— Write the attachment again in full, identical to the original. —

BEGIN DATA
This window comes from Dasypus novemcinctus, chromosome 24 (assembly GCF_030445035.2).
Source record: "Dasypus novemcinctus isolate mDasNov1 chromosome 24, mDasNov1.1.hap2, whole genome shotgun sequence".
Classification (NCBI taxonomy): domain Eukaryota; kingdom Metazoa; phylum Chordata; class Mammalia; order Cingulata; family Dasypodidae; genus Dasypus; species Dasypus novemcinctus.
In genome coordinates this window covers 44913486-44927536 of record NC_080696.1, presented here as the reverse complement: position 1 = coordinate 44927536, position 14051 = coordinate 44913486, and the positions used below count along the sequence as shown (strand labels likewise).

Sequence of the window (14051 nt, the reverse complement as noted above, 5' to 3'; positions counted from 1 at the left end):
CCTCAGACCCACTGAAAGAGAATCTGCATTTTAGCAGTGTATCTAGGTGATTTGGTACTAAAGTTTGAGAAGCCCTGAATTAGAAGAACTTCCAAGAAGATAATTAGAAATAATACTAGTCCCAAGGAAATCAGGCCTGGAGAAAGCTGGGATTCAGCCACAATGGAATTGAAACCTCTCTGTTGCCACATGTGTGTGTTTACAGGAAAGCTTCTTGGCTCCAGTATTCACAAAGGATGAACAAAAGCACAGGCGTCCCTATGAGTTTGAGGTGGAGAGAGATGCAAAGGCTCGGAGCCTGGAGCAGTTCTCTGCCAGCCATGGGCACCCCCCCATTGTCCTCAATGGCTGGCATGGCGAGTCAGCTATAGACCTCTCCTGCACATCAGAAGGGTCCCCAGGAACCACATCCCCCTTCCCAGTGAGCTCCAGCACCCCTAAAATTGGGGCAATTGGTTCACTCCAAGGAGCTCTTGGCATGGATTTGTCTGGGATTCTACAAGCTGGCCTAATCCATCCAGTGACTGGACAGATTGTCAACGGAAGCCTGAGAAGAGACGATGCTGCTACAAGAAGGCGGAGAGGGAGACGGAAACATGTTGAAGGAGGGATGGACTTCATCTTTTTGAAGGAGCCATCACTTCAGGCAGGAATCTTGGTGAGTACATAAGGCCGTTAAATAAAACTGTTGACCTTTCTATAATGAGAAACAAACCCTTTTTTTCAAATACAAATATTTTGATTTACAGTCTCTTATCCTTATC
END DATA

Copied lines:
This window comes from Dasypus novemcinctus, chromosome 24 (assembly GCF_030445035.2).
Source record: "Dasypus novemcinctus isolate mDasNov1 chromosome 24, mDasNov1.1.hap2, whole genome shotgun sequence".
Classification (NCBI taxonomy): domain Eukaryota; kingdom Metazoa; phylum Chordata; class Mammalia; order Cingulata; family Dasypodidae; genus Dasypus; species Dasypus novemcinctus.
In genome coordinates this window covers 44913486-44927536 of record NC_080696.1, presented here as the reverse complement: position 1 = coordinate 44927536, position 14051 = coordinate 44913486, and the positions used below count along the sequence as shown (strand labels likewise).

Sequence of the window (14051 nt, the reverse complement as noted above, 5' to 3'; positions counted from 1 at the left end):
CCTCAGACCCACTGAAAGAGAATCTGCATTTTAGCAGTGTATCTAGGTGATTTGGTACTAAAGTTTGAGAAGCCCTGAATTAGAAGAACTTCCAAGAAGATAATTAGAAATAATACTAGTCCCAAGGAAATCAGGCCTGGAGAAAGCTGGGATTCAGCCACAATGGAATTGAAACCTCTCTGTTGCCACATGTGTGTGTTTACAGGAAAGCTTCTTGGCTCCAGTATTCACAAAGGATGAACAAAAGCACAGGCGTCCCTATGAGTTTGAGGTGGAGAGAGATGCAAAGGCTCGGAGCCTGGAGCAGTTCTCTGCCAGCCATGGGCACCCCCCCATTGTCCTCAATGGCTGGCATGGCGAGTCAGCTATAGACCTCTCCTGCACATCAGAAGGGTCCCCAGGAACCACATCCCCCTTCCCAGTGAGCTCCAGCACCCCTAAAATTGGGGCAATTGGTTCACTCCAAGGAGCTCTTGGCATGGATTTGTCTGGGATTCTACAAGCTGGCCTAATCCATCCAGTGACTGGACAGATTGTCAACGGAAGCCTGAGAAGAGACGATGCTGCTACAAGAAGGCGGAGAGGGAGACGGAAACATGTTGAAGGAGGGATGGACTTCATCTTTTTGAAGGAGCCATCACTTCAGGCAGGAATCTTGGTGAGTACATAAGGCCGTTAAATAAAACTGTTGACCTTTCTATAATGAGAAACAAACCCTTTTTTTCAAATACAAATATTTTGATTTACAGTCTCTTATCCTTATC